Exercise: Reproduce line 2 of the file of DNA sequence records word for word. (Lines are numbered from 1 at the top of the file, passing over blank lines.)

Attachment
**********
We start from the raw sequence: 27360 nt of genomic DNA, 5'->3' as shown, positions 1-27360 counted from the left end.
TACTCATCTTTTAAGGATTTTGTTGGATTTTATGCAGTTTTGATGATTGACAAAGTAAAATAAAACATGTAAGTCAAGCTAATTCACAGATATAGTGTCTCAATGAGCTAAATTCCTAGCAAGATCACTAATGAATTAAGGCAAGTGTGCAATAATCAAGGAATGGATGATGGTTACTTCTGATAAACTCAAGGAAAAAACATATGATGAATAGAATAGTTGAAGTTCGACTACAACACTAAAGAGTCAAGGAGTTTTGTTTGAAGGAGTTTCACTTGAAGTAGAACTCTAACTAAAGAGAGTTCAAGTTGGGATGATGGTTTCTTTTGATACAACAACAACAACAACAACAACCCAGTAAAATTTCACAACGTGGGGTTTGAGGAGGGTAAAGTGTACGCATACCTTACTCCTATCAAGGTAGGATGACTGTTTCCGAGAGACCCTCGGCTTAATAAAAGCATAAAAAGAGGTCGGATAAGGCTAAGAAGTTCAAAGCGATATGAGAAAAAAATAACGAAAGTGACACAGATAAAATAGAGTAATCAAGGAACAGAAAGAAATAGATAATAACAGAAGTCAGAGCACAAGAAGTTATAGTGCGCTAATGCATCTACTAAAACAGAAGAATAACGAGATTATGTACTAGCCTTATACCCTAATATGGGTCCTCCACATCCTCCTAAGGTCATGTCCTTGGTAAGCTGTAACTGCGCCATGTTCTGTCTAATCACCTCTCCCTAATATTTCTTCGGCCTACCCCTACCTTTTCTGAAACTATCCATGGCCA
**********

TACTCATCTTTTAAGGATTTTGTTGGATTTTATGCAGTTTTGATGATTGACAAAGTAAAATAAAACATGTAAGTCAAGCTAATTCACAGATATAGTGTCTCAATGAGCTAAATTCCTAGCAAGATCACTAATGAATTAAGGCAAGTGTGCAATAATCAAGGAATGGATGATGGTTACTTCTGATAAACTCAAGGAAAAAACATATGATGAATAGAATAGTTGAAGTTCGACTACAACACTAAAGAGTCAAGGAGTTTTGTTTGAAGGAGTTTCACTTGAAGTAGAACTCTAACTAAAGAGAGTTCAAGTTGGGATGATGGTTTCTTTTGATACAACAACAACAACAACAACAACCCAGTAAAATTTCACAACGTGGGGTTTGAGGAGGGTAAAGTGTACGCATACCTTACTCCTATCAAGGTAGGATGACTGTTTCCGAGAGACCCTCGGCTTAATAAAAGCATAAAAAGAGGTCGGATAAGGCTAAGAAGTTCAAAGCGATATGAGAAAAAAATAACGAAAGTGACACAGATAAAATAGAGTAATCAAGGAACAGAAAGAAATAGATAATAACAGAAGTCAGAGCACAAGAAGTTATAGTGCGCTAATGCATCTACTAAAACAGAAGAATAACGAGATTATGTACTAGCCTTATACCCTAATATGGGTCCTCCACATCCTCCTAAGGTCATGTCCTTGGTAAGCTGTAACTGCGCCATGTTCTGTCTAATCACCTCTCCCTAATATTTCTTCGGCCTACCCCTACCTTTTCTGAAACTATCCATGGCCA